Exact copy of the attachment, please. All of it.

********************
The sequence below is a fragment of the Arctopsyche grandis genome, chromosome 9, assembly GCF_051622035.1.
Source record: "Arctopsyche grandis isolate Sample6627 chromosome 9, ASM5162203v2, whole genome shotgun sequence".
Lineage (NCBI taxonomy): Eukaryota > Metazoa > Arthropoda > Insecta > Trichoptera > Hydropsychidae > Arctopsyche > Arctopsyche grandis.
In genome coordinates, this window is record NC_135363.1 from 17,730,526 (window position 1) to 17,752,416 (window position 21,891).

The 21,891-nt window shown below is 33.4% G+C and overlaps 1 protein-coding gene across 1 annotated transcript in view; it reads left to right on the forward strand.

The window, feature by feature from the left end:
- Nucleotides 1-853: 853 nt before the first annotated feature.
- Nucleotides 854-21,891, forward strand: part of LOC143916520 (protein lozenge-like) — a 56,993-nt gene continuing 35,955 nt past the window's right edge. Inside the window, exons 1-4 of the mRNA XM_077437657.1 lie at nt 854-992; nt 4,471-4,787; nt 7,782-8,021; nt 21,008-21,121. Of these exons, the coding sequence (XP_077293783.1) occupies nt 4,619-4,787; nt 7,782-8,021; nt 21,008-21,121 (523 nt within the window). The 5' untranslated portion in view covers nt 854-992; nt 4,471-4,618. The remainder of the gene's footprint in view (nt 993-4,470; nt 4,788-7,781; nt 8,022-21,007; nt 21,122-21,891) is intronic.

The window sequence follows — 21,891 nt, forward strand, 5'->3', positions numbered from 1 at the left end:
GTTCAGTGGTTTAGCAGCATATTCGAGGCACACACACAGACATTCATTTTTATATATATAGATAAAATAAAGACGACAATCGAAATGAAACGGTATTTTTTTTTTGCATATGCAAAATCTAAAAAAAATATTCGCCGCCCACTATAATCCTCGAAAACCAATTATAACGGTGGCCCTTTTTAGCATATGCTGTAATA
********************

The sequence below is a fragment of the Arctopsyche grandis genome, chromosome 9, assembly GCF_051622035.1.
Source record: "Arctopsyche grandis isolate Sample6627 chromosome 9, ASM5162203v2, whole genome shotgun sequence".
Lineage (NCBI taxonomy): Eukaryota > Metazoa > Arthropoda > Insecta > Trichoptera > Hydropsychidae > Arctopsyche > Arctopsyche grandis.
In genome coordinates, this window is record NC_135363.1 from 17,730,526 (window position 1) to 17,752,416 (window position 21,891).

The 21,891-nt window shown below is 33.4% G+C and overlaps 1 protein-coding gene across 1 annotated transcript in view; it reads left to right on the forward strand.

The window, feature by feature from the left end:
- Nucleotides 1-853: 853 nt before the first annotated feature.
- Nucleotides 854-21,891, forward strand: part of LOC143916520 (protein lozenge-like) — a 56,993-nt gene continuing 35,955 nt past the window's right edge. Inside the window, exons 1-4 of the mRNA XM_077437657.1 lie at nt 854-992; nt 4,471-4,787; nt 7,782-8,021; nt 21,008-21,121. Of these exons, the coding sequence (XP_077293783.1) occupies nt 4,619-4,787; nt 7,782-8,021; nt 21,008-21,121 (523 nt within the window). The 5' untranslated portion in view covers nt 854-992; nt 4,471-4,618. The remainder of the gene's footprint in view (nt 993-4,470; nt 4,788-7,781; nt 8,022-21,007; nt 21,122-21,891) is intronic.

The window sequence follows — 21,891 nt, forward strand, 5'->3', positions numbered from 1 at the left end:
GTTCAGTGGTTTAGCAGCATATTCGAGGCACACACACAGACATTCATTTTTATATATATAGATAAAATAAAGACGACAATCGAAATGAAACGGTATTTTTTTTTTGCATATGCAAAATCTAAAAAAAATATTCGCCGCCCACTATAATCCTCGAAAACCAATTATAACGGTGGCCCTTTTTAGCATATGCTGTAATA